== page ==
It’s getting easier to have a plant-based meal in Toronto. Newly opened in the spring, Rosalinda serves vegan Mexican cuisine and is probably the fanciest meatless eatery you’ll find in the Financial District. Their airy dining room feels carefree and is polished and pretty enough for business lunches and socialites alike. The love child of Grant van Gameren, Jamie Cook, and Max Rimaldi, these owners know a thing or two about creating trendy hip restaurants.

Their multigrain chicharron ($9) provides a tasty nibble while waiting for the other dishes. You’ll want to gently spread the thick tangy guacamole onto the crispy multigrain crackers as they're not nearly as strong as pork rinds. But, they do have that puffy crunchy texture, the various seeds giving it a nice nutty flavour. 


It’s not often you’ll find fritters light and moist. Rosalinda’s veggie fritters ($7) contained plenty of shredded vegetables bound together with a bit of chickpea flour, enough to hold it together without forming a lump of dough. Accompanied by a tamarind-ancho dip, to give it that Mexican flavour, I could have easily eaten them plain if there was a bit more salt in the batter.


If I didn’t know Rosalinda’s menu was vegan, the young coconut in the ceviche ($14) could almost fool me for squid. There’s the blast of acidity you’d expect from ceviche, but the dish lacked the herbs and onion to balance out the lime juice. Moreover, if the coconut was cut into cubes, it’d combine better with the diced apple and celery for contrast. With the coconut slices, the dish felt fragmented as it’s difficult to get all the elements in one bite. 


Our waitress described the chilaquiles rojos ($15) as “nachos”. While not entirely untrue (since the dish is made with a base of tortilla chips), my friend described it better as “soggy Frito Lays”. You really need to get to the bottom of the dish for the ones soaked in sauce for flavour; the ones on top merely taste like moistened chips. With nearly half a dozen ingredients listed on the menu for the dish, it was still bland and uneventful, even just a drizzle of crema on top would have been nice.


Not surprisingly, there are a variety of tacos and tostadas on the menu. I’d skip the roasted cauliflower tostada ($7) - the fried shell was brittle (not crispy) and breaks into shards with a slightly bitter finish. Although the cauliflower florets were nicely roasted, the sikil pak (a pumpkin seed spread) and herb salsa verde were all colour and no flavour. The chorizo verde taco ($14) was better, at least the corn shell was warm and soft with great flavours seeping through from the poblano tomatillo salsa and cucumber pico de gallo. Just don’t order it expecting the salty spicy taste of chorizo as the filling tastes more like spinach paneer than sausage.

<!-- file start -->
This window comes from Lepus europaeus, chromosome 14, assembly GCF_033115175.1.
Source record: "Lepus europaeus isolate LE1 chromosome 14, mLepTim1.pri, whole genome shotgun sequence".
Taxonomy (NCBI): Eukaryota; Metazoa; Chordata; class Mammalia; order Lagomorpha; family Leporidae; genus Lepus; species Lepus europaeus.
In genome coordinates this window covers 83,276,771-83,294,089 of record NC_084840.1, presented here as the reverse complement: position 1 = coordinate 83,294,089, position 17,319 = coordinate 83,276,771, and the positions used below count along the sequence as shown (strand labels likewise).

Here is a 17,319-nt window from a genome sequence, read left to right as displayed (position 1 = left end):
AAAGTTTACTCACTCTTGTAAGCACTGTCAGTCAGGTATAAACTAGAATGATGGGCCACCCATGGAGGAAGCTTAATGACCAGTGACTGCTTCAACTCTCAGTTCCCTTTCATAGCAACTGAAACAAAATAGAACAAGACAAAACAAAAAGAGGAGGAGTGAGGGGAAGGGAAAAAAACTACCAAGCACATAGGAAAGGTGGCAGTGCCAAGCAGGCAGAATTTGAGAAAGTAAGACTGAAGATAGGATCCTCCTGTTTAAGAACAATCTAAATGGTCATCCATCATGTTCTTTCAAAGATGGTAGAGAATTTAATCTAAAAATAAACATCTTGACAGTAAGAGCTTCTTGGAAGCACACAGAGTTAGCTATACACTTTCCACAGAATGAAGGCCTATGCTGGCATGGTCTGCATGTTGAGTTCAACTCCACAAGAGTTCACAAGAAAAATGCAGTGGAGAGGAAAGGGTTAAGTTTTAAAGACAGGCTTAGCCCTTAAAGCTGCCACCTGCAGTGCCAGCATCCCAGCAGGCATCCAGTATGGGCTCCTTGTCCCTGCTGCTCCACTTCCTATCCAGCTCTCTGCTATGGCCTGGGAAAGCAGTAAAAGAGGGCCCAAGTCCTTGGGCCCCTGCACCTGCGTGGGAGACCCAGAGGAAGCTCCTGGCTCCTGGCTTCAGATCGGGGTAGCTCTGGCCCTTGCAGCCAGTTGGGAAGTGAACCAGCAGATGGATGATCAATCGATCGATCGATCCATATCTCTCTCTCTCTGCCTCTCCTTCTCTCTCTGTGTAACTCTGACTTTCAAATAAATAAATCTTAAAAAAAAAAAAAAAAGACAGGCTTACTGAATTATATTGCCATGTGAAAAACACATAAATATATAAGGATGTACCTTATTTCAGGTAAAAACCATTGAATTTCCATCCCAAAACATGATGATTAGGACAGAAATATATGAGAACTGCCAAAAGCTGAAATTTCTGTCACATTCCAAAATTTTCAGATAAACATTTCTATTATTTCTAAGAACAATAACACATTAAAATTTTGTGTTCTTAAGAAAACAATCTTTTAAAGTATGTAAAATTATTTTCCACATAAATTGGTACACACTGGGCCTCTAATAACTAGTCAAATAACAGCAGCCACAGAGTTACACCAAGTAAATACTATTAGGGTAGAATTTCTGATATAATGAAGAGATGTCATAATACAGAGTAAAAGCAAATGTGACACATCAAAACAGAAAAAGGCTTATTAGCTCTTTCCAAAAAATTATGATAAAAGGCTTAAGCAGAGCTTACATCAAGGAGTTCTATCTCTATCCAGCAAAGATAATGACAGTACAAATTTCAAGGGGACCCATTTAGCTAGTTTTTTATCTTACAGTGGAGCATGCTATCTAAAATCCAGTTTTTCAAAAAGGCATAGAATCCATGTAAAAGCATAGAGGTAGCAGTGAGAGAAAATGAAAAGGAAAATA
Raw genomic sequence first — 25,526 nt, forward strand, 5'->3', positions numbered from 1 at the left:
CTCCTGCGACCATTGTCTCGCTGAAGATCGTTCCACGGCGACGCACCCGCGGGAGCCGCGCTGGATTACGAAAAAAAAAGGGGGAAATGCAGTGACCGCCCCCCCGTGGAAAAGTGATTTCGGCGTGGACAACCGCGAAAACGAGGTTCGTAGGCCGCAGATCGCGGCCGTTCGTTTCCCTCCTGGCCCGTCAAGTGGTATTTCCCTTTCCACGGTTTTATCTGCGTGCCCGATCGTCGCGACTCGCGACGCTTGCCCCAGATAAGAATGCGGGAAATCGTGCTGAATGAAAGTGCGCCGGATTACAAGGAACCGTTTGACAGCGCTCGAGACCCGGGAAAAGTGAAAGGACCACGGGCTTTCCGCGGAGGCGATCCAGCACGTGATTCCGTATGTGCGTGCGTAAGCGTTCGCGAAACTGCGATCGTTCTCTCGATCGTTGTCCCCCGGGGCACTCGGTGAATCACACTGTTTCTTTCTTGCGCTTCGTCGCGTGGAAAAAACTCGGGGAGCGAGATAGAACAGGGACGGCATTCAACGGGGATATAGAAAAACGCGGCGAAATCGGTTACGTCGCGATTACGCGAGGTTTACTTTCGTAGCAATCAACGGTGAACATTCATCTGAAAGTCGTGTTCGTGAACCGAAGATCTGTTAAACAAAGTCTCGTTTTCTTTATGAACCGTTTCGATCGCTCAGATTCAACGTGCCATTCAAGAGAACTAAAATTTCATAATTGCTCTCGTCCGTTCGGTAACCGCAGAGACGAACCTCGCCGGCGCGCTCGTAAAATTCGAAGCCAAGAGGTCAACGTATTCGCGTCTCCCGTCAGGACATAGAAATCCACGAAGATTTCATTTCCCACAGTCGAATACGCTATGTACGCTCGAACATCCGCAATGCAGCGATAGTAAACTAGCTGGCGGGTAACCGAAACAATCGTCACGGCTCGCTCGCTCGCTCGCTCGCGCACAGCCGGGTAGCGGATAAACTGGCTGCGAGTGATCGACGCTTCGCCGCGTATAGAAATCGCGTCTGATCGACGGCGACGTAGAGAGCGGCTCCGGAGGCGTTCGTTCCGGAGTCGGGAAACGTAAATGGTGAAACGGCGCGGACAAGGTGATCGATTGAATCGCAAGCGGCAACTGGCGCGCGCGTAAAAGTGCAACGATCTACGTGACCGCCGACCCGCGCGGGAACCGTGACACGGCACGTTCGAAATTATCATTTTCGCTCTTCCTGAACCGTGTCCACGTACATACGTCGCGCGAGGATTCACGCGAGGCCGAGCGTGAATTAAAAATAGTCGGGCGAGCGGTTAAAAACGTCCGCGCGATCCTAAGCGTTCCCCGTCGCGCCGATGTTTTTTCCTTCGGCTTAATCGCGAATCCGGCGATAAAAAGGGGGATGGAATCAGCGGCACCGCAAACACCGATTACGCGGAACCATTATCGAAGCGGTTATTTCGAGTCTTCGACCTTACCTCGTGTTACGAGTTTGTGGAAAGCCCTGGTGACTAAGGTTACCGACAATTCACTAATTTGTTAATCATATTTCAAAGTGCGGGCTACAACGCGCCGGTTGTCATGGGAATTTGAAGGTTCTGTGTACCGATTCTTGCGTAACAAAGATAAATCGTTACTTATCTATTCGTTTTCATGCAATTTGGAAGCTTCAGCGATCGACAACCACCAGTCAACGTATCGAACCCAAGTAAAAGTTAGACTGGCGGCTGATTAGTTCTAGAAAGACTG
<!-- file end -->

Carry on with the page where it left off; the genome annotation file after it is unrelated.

In fact, the taco led us into a conversation as to why vegetarian restaurants insist on naming dishes after meat to begin with. If it’s their way of appealing to meat eaters, anyone who orders these tacos expecting chorizo would be sorely disappointed. However, if they called them paneer verde tacos, it’s closer to the reality and would be just as appealing. I, for one, wish vegetarian restaurants will just showcase vegetables, legumes, and pulses proudly; not trying to disguise them as imitation meat.

The dish I was most excited for was the roasted Japanese eggplant ($16), which when done well can be so good. Rosalinda’s version was almost there, with plenty of flavours and textures from the salsa macha, sikil pak, cashew crema, cilantro, and pomegranate - I especially enjoyed the spicy kick from the salsa macha – it just lacked salt, something the spongy eggplant needs a lot of.


Thankfully, the Casare aioli on the Tijuana-style broccolini ($14) saved the day – adding it to the eggplant made the dish sing. Consider ordering both dishes together as a bit of the crunchy roasted broccolini paired with the softer eggplant is a nice combination.   


Although the spiced churros ($8) with cinnamon sugar and chocolate banana caramel looked and smelled great, they were so dense it was felt like we were eating fried bread sticks. Where is the airiness of churros? Since the recipe doesn’t call for eggs, it’s not as if making the dessert vegan is to blame.


Go for the rhum roasted pineapple ($8) instead. While the pineapple is a little sweet and there’s no rum flavour, the coconut whipped creamy is heavenly and the toasted coconut chips adds a nice crunch.


Even with my love for Mexican food, I don’t love Rosalinda … it simply doesn’t do the cuisine justice. Mexican fare has so many vibrant sauces and ingredients. While Rosalinda’s menu lists many of these, what shows up on the plate looks pretty but tastes bland. All pomp, but little substance.